Kioxia and WD’s BiCS 8 tech takes YMTC route: Separately fabs NAND control logic and cell stacks

Kioxia and Western Digital have devised 218-layer 3D NAND technology with separately fabricated control logic and NAND cell dies bonded together.

Traditionally the control logic and cell logic are fabricated monolithically on one wafer. SK hynix calls its version of this fabrication Peri Under Cell (PUC) while WD and Kioxia have referred to it as CUA (Circuit Under Array). YMTC has had a different and, until now, unique, Xtacking design, in which the peripheral logic circuitry was fabricated separately from the NAND cells and bonded to the top of the NAND cell stack. This enabled it to have more freedom in developing the control logic circuitry. Now Kioxia and WD have followed suit with what they call their BiCS 8 technology.

Kioxia CTO Masaki Momodomi said in a statement: “Through our unique engineering partnership, we have successfully launched the eighth-generation BiCS FLASH with the industry’s highest bit density. I am pleased that Kioxia’s sample shipments for limited customers have started.”

WD SVP of Technology & Strategy Alper Ilkbahar added: “By working with one common R&D roadmap and continued investment in R&D, we have been able to productize this fundamental technology ahead of schedule and deliver high-performance, capital-efficient solutions.”

The BICs 8 layer count of 218 looks slightly underwhelming compared to SK hynix’s 238-layers, Samsung’s 238-layer NAND, Micron’s 232-layer technology and YMTC’s 232 Xtacking layer count.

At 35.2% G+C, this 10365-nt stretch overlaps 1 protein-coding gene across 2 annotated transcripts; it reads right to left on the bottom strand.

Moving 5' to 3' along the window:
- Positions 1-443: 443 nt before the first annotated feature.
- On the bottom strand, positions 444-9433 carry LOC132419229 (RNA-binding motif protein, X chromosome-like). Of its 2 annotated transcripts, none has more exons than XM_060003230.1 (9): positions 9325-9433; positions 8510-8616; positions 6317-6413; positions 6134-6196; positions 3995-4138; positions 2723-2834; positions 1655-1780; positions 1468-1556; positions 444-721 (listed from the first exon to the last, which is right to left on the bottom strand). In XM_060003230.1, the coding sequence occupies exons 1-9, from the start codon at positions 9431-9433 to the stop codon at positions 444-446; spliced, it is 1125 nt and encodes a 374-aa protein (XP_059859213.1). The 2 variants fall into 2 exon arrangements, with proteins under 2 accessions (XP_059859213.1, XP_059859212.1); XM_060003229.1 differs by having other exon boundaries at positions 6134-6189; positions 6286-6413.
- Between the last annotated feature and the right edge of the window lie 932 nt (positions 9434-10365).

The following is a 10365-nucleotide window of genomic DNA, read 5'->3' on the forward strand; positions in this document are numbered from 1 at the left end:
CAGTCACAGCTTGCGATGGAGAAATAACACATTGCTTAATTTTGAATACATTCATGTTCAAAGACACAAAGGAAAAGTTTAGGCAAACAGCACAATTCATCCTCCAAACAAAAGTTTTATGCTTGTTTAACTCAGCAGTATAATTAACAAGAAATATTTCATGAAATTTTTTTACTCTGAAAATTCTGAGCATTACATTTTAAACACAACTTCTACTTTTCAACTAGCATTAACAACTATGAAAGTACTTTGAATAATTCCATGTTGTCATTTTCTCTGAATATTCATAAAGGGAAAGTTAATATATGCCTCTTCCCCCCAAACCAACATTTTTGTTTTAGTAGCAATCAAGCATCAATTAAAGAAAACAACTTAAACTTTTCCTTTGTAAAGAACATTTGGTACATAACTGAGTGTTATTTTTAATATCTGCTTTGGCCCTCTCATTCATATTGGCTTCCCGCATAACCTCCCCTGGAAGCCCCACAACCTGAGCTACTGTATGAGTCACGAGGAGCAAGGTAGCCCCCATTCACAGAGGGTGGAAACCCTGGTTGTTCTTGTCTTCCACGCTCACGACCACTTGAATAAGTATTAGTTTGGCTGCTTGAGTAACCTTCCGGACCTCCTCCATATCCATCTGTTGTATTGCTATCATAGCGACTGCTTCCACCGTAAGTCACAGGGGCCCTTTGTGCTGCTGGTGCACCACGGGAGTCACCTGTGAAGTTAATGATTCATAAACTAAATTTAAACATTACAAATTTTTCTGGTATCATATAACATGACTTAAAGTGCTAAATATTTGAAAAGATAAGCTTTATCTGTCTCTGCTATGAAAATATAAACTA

B&F NAND suppliers’ layer count generations table

Kioxia and WD claim they can get increased cell density in their 218-layer chips because they shrink the cells both laterally and vertically. They say this produces greater capacity in a smaller die with fewer layers at an optimized cost. 

The 238-layer chips have 1 terabit capacity with either TLC (3bits/cell) or QLC (4bits/cell) formatting. The chip’s IO rate is 3.2Gbps, 60 percent more than prior BiCS 6 chip’s 162-layer NAND. There is also a a 20 percent write performance improvement and lower read latency compared to BiCS 6 technology. 

An intervening BiCS 7 technology was abandoned by Kioxa and WD, with the CUA development and cell shrinkage enabling BiCS 8.

We might expect to see SSDs using BiCS 8 technology in a quarter or two.

TL:DR summary: Kioxia and WD say it’s not just the layer count that matters but the cell density size and layer count together. This way they get more bits in a smaller more cost-effective chip than their layer-count focused competitors, they claim.


Neither Kioxia nor WD have issued any imagery or diagrams illustrating their BiCS 8 technology. Neither did Kioxia CTO Liu Maozhi discuss BiCS 8 at the 2023 China Flash Memory Summit.